A missile strike against a suspected militant hideout in a Pakistan tribal region bordering Afghanistan on Sunday is said to have killed at least 18 people. From Islamabad, Ayaz Gul reports.
The attack took place in Wana, the administrative center of the South Waziristan tribal region. Residents say the missile strike destroyed the house of a suspected militant tribal leader identified as Noorullah, and most of the deaths occurred immediately.
Local media reports there were foreign nationals, including some Arabs present in the compound when the attack took place.
It is not clear who fired the missiles, but U.S-led coalition forces based in Afghanistan have in the past carried out attacks inside the Pakistani border region, a known safe haven for al-Qaida and Taliban militants.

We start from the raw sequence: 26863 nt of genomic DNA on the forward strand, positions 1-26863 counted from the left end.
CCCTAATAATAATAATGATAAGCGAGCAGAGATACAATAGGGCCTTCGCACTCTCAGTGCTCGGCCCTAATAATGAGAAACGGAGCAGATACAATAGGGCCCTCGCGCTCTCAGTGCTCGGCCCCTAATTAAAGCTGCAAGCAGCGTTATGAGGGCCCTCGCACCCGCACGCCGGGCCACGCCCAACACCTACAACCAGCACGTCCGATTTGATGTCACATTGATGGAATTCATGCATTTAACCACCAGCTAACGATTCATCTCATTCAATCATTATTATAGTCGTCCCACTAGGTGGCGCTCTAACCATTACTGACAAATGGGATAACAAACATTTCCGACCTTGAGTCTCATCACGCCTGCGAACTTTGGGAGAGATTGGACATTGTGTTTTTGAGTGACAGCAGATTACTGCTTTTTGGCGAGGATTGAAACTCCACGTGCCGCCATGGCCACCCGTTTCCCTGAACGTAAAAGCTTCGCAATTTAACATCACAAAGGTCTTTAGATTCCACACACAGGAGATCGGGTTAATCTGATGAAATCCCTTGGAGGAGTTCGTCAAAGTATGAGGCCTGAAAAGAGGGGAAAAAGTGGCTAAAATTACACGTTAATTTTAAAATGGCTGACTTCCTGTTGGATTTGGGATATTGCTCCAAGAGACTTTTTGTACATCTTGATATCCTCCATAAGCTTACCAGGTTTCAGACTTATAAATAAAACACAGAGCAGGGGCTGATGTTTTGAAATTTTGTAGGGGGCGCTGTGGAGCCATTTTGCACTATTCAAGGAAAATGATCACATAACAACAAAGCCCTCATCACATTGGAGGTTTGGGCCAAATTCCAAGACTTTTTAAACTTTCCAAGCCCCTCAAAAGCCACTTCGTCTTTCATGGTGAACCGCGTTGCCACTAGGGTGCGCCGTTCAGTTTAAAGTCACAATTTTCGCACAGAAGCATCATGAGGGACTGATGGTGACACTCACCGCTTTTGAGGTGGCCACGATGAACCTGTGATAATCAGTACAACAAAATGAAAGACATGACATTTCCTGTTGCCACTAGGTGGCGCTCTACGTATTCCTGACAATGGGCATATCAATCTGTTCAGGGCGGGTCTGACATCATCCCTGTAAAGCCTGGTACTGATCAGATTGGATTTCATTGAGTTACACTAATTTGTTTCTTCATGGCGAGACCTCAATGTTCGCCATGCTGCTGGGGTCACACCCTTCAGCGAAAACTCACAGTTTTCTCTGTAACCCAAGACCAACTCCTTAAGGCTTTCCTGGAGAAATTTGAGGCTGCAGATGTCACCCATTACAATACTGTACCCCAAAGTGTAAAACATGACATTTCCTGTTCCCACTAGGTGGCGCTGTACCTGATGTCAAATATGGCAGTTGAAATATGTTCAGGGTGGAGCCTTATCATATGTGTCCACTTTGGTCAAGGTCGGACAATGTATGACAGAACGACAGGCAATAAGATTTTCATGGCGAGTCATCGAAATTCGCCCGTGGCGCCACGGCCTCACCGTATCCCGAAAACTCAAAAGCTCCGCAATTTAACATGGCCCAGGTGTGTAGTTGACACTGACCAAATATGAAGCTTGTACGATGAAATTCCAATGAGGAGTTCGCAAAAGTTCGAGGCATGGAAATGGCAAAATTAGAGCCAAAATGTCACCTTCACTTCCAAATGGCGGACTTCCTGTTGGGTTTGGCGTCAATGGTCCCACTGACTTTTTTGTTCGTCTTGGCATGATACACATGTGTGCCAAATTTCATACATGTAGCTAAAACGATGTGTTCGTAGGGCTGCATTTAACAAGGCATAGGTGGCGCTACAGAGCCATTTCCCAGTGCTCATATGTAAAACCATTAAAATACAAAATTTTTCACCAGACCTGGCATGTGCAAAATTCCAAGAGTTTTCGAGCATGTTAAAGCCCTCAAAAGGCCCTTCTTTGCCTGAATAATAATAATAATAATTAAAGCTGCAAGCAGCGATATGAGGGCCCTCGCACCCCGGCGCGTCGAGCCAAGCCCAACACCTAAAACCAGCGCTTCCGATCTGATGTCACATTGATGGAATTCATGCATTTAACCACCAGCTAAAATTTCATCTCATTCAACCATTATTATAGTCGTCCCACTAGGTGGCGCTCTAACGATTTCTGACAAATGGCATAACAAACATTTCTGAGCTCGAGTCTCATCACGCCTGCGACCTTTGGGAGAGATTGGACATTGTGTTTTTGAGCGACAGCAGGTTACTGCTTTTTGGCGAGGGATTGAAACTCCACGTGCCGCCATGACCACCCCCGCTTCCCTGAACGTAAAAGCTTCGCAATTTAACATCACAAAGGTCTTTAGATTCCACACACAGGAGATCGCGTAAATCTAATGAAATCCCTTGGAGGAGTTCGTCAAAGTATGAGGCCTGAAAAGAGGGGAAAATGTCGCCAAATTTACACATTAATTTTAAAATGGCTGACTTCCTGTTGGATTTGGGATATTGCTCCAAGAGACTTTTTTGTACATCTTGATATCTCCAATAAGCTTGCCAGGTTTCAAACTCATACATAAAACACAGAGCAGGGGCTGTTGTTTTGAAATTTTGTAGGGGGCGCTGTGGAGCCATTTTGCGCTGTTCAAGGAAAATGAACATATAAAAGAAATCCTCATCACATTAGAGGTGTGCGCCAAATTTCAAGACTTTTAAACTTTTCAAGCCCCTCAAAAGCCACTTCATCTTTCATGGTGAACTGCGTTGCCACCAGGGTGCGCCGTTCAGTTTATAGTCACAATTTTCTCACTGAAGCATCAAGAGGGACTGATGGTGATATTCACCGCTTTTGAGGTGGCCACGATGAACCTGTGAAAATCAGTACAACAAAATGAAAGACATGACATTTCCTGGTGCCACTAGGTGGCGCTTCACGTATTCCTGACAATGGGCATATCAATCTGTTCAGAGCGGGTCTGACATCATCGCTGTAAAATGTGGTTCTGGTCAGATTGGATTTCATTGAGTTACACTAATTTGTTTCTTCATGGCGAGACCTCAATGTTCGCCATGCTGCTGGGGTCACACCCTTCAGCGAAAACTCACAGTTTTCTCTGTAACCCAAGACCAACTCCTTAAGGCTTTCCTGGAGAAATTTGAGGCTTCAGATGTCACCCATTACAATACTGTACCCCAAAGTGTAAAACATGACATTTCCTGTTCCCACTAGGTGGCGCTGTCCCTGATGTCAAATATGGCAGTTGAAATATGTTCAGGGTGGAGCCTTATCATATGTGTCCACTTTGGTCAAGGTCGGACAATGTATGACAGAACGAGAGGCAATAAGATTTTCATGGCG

Officials of the coalition forces across the Afghan border have not commented on the incident.
Speaking to VOA, army spokesman Major-General Athar Abbas distanced the Pakistani military from the incident.
"About five to six explosions were heard from this area of Wana," Abbas said. "And exactly what is the nature of the explosion, and whether there are casualties or not I have not got any confirmed information."
General Abbas says a military team has been sent to the scene to investigate the blast.
A suspected U.S missile strike in January in the adjoining North Waziristan region killed a senior al-Qaida leader, Abu Laith al-Libi. The details of his death are still uncertain, but media reports at that time quoted un-named American officials as saying an un-manned CIA drone carried out the missile attack.
Pakistani authorities described that incident as an accidental explosion in a militant hideout and did not confirm the killing of al-Libi.
Analysts say both Pakistan and the United States fear that any official confirmation of such missile strikes inside the Pakistani border may fuel anti-American sentiment.